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Harbor Point is the redevelopment of a 1950s public housing project into a racially and economically diverse community overlooking Boston Harbor. The redevelopment transformed Columbia Point, a dangerous and deteriorated 1,504-unit public housing project serving mainly low-income minorities, into a fully renovated 1,283-unit mixed-income community with new amenities and integrated social services. The 50-acre community, now safe and attractive, was completed in 1991.
In order to attract and support a mixed-income community, the redevelopment incorporated significant physical changes as well as a variety of social support services. The developers worked with existing tenants to ensure they had a voice in the design and planning process and an ongoing management role. The $201 million development is organized around the water and includes a three-block-long landscaped mall with a health center and youth center leading to a bay-front park. Street grids were reoriented to reveal waterfront views, and the number of units was scaled back to increase unit size and quality. Existing structures were remodeled and new buildings designed to offer a diversity of unit types, building scales, and materials. Subsidized units blend in seamlessly, undistinguishable from market-rate apartments, for a shared sense of community.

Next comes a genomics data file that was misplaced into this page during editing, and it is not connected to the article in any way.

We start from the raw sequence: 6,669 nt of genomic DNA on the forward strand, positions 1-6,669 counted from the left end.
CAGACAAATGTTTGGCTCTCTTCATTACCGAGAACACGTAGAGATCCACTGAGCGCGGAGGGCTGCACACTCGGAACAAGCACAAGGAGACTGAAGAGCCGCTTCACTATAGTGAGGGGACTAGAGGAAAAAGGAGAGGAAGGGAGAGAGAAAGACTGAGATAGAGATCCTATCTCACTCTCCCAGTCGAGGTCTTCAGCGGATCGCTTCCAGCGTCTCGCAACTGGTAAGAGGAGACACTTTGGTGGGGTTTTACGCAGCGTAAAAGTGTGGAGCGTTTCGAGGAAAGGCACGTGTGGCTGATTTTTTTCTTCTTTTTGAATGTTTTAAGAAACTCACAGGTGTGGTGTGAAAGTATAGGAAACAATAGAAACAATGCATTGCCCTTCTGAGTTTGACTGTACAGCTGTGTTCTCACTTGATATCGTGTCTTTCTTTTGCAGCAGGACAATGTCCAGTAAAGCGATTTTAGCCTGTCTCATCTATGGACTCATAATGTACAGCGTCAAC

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San Francisco, California
By any measure, San Francisco ranks among the world’s most beautiful cities. Yet for years, in a sector that tourists never see, 50 barracks-style buildings constructed in 1943 housed 264 families in poverty and fear.
In a sector of Detroit with diverse assets— waterfront land, brick industrial buildings, greenways, and historic streets—but little economic activity, the Orleans Landing project creates top-of-the-line urbanism.
Southside, Greensboro, North Carolina
In the mid-1990s, downtown Greensboro, North Carolina, was lifeless: "There were no white table restaurants, nothing happened after five o'clock, and all of the retail had moved out," says Andy Scott, the city economic development director.”